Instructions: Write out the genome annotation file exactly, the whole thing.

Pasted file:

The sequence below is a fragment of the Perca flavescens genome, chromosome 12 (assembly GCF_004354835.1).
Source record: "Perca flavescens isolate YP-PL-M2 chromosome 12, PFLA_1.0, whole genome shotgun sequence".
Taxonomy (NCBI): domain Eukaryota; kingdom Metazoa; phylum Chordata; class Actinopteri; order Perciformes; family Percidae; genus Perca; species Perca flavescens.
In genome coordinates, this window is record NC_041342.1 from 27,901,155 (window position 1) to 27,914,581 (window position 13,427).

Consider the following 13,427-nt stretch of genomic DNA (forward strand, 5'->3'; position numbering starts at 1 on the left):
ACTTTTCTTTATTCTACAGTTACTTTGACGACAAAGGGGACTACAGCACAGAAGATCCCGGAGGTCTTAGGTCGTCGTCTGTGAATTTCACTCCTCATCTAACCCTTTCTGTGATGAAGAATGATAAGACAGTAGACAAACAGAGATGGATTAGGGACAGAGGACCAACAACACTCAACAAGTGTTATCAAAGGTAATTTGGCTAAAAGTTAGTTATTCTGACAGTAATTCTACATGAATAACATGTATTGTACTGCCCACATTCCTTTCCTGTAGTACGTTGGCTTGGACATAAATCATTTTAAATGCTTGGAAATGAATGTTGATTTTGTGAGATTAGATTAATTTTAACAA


The sequence below is a fragment of the Perca flavescens genome, chromosome 12 (assembly GCF_004354835.1).
Source record: "Perca flavescens isolate YP-PL-M2 chromosome 12, PFLA_1.0, whole genome shotgun sequence".
Taxonomy (NCBI): domain Eukaryota; kingdom Metazoa; phylum Chordata; class Actinopteri; order Perciformes; family Percidae; genus Perca; species Perca flavescens.
In genome coordinates, this window is record NC_041342.1 from 27,901,155 (window position 1) to 27,914,581 (window position 13,427).

Consider the following 13,427-nt stretch of genomic DNA (forward strand, 5'->3'; position numbering starts at 1 on the left):
ACTTTTCTTTATTCTACAGTTACTTTGACGACAAAGGGGACTACAGCACAGAAGATCCCGGAGGTCTTAGGTCGTCGTCTGTGAATTTCACTCCTCATCTAACCCTTTCTGTGATGAAGAATGATAAGACAGTAGACAAACAGAGATGGATTAGGGACAGAGGACCAACAACACTCAACAAGTGTTATCAAAGGTAATTTGGCTAAAAGTTAGTTATTCTGACAGTAATTCTACATGAATAACATGTATTGTACTGCCCACATTCCTTTCCTGTAGTACGTTGGCTTGGACATAAATCATTTTAAATGCTTGGAAATGAATGTTGATTTTGTGAGATTAGATTAATTTTAACAA